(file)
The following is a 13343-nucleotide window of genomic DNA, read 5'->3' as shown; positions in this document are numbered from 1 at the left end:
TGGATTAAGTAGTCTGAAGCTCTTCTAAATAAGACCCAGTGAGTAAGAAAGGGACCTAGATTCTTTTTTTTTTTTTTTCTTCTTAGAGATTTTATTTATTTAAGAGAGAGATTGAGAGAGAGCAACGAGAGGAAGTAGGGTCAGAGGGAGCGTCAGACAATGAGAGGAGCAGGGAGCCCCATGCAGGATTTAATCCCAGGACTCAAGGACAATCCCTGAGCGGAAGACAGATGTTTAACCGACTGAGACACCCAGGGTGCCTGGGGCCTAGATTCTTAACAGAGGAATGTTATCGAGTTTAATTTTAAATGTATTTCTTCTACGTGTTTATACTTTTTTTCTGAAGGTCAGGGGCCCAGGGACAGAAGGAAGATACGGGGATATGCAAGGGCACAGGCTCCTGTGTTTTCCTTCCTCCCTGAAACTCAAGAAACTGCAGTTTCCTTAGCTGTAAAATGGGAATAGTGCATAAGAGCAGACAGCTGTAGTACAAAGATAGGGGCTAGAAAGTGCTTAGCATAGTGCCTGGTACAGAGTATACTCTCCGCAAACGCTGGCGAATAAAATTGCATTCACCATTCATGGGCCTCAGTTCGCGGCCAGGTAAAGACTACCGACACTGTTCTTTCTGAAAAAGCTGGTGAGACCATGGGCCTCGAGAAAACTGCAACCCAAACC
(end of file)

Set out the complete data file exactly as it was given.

The following is a 13343-nucleotide window of genomic DNA, read 5'->3' as shown; positions in this document are numbered from 1 at the left end:
TGGATTAAGTAGTCTGAAGCTCTTCTAAATAAGACCCAGTGAGTAAGAAAGGGACCTAGATTCTTTTTTTTTTTTTTTCTTCTTAGAGATTTTATTTATTTAAGAGAGAGATTGAGAGAGAGCAACGAGAGGAAGTAGGGTCAGAGGGAGCGTCAGACAATGAGAGGAGCAGGGAGCCCCATGCAGGATTTAATCCCAGGACTCAAGGACAATCCCTGAGCGGAAGACAGATGTTTAACCGACTGAGACACCCAGGGTGCCTGGGGCCTAGATTCTTAACAGAGGAATGTTATCGAGTTTAATTTTAAATGTATTTCTTCTACGTGTTTATACTTTTTTTCTGAAGGTCAGGGGCCCAGGGACAGAAGGAAGATACGGGGATATGCAAGGGCACAGGCTCCTGTGTTTTCCTTCCTCCCTGAAACTCAAGAAACTGCAGTTTCCTTAGCTGTAAAATGGGAATAGTGCATAAGAGCAGACAGCTGTAGTACAAAGATAGGGGCTAGAAAGTGCTTAGCATAGTGCCTGGTACAGAGTATACTCTCCGCAAACGCTGGCGAATAAAATTGCATTCACCATTCATGGGCCTCAGTTCGCGGCCAGGTAAAGACTACCGACACTGTTCTTTCTGAAAAAGCTGGTGAGACCATGGGCCTCGAGAAAACTGCAACCCAAACC